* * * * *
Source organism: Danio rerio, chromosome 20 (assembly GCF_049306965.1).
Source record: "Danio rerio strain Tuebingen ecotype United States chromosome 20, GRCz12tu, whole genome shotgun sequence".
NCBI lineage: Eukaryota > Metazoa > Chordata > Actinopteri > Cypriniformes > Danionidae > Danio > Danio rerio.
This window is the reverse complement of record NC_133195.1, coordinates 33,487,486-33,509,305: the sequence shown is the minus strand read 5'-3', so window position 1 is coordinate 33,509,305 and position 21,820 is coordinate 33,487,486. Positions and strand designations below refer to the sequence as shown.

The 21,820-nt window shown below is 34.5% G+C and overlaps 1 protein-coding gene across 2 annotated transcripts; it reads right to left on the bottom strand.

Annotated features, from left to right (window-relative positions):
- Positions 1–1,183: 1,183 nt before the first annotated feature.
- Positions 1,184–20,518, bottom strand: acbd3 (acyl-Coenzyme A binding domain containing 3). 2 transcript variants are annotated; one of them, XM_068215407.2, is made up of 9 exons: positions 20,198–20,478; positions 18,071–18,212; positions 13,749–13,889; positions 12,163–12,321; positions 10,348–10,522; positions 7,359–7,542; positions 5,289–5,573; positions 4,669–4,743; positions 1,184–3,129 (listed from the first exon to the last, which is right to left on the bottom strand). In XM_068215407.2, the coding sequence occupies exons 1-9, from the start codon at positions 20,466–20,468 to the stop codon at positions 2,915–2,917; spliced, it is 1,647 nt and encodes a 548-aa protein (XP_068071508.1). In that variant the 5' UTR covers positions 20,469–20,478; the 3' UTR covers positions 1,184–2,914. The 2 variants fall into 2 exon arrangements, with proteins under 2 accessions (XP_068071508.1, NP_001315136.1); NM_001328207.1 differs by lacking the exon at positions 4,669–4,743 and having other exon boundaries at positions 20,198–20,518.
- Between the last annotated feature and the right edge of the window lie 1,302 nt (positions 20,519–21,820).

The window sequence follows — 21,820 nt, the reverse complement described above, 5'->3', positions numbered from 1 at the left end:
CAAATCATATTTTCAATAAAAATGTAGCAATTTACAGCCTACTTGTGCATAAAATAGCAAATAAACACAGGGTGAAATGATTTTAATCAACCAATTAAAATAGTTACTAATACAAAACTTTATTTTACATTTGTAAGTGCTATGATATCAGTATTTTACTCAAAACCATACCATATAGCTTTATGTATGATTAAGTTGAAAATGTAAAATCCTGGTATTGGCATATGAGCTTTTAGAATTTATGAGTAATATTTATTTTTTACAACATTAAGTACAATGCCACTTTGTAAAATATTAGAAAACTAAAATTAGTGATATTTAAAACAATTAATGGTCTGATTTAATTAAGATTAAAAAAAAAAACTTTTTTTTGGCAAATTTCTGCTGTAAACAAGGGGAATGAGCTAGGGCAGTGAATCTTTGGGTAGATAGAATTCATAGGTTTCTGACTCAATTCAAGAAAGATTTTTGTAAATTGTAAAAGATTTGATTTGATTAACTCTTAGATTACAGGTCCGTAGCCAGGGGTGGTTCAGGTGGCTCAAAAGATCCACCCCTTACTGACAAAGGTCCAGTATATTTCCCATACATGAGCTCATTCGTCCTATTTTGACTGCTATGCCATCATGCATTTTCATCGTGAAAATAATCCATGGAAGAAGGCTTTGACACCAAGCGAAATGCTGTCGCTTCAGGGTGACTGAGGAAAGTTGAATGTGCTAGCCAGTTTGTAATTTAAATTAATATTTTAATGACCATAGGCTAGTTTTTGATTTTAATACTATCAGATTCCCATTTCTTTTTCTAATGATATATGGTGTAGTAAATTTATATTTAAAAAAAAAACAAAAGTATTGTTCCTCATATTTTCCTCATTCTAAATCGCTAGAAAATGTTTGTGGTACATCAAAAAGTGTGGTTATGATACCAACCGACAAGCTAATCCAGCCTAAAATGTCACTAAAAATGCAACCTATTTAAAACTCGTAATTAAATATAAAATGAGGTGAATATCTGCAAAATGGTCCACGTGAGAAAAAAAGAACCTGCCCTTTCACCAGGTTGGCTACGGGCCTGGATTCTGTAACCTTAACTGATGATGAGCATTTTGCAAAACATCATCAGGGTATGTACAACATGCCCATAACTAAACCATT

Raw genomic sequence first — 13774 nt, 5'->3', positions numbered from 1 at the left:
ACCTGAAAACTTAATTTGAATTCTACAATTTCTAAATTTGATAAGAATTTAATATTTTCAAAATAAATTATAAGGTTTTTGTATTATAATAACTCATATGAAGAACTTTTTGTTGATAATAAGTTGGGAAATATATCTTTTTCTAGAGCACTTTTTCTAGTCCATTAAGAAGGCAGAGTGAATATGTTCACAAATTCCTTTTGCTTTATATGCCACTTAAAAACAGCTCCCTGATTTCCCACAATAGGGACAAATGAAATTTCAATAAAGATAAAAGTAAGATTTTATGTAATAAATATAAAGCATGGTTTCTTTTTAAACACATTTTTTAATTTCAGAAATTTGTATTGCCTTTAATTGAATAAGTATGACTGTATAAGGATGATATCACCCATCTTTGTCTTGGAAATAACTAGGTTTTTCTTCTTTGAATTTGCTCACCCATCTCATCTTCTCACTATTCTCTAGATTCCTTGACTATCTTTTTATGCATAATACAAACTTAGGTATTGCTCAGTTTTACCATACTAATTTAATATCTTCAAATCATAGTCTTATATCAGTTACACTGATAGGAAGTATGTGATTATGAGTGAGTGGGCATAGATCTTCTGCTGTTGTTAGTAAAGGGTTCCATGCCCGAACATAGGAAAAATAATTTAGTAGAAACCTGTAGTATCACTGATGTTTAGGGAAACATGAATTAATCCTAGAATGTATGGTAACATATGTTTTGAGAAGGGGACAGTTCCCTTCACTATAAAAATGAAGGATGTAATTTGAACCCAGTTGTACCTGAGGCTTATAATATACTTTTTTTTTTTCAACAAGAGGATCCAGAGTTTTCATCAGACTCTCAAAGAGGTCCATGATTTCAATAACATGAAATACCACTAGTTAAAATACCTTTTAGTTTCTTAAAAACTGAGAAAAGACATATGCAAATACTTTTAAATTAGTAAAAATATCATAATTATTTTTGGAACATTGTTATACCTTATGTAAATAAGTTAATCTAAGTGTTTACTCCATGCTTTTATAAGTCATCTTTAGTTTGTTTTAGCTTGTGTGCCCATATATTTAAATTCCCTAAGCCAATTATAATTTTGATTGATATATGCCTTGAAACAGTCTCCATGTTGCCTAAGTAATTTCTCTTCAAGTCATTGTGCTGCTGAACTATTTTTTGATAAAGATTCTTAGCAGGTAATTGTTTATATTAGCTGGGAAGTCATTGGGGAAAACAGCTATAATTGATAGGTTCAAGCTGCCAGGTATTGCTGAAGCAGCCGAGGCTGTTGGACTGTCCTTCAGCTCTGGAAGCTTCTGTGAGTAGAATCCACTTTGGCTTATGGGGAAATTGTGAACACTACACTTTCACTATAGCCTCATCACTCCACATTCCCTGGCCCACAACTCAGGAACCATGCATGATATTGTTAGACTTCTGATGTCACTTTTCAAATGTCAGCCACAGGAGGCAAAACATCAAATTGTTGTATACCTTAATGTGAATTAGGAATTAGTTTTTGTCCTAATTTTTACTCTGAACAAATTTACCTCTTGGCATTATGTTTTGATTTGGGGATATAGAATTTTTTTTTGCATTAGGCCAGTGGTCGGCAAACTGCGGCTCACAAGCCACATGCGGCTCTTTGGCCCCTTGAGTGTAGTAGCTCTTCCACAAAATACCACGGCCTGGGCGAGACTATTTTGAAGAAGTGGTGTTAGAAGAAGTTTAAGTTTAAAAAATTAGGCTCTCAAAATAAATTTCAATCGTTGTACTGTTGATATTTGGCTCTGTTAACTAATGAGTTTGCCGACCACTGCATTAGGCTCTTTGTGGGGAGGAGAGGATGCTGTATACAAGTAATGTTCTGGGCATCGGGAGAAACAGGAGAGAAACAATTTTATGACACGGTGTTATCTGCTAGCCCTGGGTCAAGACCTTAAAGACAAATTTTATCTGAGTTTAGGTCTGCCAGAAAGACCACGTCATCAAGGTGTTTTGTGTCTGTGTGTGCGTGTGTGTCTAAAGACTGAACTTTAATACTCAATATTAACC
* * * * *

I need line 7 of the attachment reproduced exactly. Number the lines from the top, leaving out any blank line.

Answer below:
- Positions 1–1,183: 1,183 nt before the first annotated feature.